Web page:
No. 26.
Mr. Fish to General Schenck.


The President regrets that Her Majesty’s Government have not thought proper to make the proposal mentioned in my telegram to you of 27th April, which this Government had been led to hope might afford a solution of the differences between the two Governments with regard to the arbitration now pending under the Treaty of Washington. The nature and terms of the proposition contained in your telegram of 30th April are such that it cannot justify his assent.

He cannot assent to any proposition which by implication or inference withdraws any part of the claims, or of the Case of this Government, from the consideration of the Tribunal. The British Government proposes that the views heretofore presented by them, that certain of the claims put forth by the United States are not within the province of the Tribunal, be continued as their principle of action and conduct, and that in recognition of such principle an assurance be reciprocally given by both parties.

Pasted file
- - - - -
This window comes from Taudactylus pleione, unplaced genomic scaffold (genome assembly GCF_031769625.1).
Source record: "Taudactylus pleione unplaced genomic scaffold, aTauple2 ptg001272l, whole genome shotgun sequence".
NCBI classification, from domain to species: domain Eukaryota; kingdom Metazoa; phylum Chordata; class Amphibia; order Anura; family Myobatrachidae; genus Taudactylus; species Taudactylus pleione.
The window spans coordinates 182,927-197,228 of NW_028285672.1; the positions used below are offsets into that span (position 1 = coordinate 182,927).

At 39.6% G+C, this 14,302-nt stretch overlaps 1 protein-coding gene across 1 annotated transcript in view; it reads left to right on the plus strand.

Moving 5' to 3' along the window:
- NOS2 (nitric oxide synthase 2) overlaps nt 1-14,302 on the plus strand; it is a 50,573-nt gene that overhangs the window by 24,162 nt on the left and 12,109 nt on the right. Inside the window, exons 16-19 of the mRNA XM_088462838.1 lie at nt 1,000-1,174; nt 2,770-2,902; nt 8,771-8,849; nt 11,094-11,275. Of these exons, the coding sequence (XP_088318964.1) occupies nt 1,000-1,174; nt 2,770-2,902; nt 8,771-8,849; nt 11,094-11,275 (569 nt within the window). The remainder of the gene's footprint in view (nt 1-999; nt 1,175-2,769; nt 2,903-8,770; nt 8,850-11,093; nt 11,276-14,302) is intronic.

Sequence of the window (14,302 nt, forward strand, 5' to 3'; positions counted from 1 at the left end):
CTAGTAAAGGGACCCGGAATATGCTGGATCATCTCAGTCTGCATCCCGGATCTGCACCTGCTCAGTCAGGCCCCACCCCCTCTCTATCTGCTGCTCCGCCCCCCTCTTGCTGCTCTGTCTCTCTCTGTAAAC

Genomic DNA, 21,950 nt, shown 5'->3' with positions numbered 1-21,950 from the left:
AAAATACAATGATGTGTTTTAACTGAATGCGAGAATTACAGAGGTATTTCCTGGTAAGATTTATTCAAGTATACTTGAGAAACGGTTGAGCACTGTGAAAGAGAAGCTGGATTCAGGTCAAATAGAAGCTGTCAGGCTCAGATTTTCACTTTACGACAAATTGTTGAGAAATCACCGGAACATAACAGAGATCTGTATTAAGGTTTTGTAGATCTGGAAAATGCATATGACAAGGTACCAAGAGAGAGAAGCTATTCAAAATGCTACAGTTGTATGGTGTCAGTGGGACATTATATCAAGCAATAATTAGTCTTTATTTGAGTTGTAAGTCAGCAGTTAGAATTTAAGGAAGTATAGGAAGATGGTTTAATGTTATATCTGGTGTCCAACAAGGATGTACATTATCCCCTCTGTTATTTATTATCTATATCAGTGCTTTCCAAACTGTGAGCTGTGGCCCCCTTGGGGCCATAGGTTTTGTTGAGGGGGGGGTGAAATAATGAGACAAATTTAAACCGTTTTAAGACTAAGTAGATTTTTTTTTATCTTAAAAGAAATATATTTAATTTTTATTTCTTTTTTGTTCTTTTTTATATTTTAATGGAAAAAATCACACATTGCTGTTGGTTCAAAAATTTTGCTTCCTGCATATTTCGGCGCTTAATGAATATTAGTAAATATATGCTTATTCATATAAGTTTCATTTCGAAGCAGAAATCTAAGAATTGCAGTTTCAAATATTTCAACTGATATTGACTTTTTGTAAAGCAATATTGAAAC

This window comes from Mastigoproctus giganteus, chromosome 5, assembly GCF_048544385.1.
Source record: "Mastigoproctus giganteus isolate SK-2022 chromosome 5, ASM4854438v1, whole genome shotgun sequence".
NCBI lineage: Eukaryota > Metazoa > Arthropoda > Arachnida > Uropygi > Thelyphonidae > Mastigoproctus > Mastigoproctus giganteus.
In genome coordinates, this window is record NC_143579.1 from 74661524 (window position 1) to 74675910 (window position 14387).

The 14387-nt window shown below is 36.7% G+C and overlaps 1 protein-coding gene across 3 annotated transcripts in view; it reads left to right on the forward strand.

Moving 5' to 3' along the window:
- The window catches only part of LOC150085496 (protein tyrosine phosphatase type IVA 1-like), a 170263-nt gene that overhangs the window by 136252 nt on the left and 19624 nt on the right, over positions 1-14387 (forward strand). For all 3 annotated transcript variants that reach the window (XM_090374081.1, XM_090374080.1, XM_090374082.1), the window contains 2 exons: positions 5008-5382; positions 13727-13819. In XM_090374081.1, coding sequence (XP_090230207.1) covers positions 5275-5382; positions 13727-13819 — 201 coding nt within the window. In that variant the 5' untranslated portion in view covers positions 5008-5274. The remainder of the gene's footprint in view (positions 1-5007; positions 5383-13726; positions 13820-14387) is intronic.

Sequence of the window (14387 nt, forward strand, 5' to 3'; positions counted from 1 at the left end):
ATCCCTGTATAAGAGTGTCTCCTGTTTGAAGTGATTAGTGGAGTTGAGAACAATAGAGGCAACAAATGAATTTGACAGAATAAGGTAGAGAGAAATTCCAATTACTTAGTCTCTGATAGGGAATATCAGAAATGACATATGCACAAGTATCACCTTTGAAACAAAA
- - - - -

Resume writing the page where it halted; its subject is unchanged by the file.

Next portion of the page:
The United States do not entertain the views thus presented by Her Majesty’s Government, and cannot enter into an assurance on the basis [Page 485] of such principle. The proposal limits the agreement of the British Government to a stipulation not to advance claims of that nature in similar cases and similar circumstances. No two cases are similar, and circumstances similar to those arising during the rebellion cannot occur to Great Britain; consequently the terms of the proposed agreement guarantee nothing to this Government.

The proposal prevents any expression of opinion or of judgment by the Tribunal on the class of claims referred to, and thus virtually denies what this Government believes—that the Tribunal has jurisdiction over all the claims which have been put forth. Under these circumstances the President is compelled to adhere to the opinion that it is within the province of the Arbitrators at Geneva to consider all the claims, and to determine the liability of Great Britain for all the claims which have been put forward by the United States.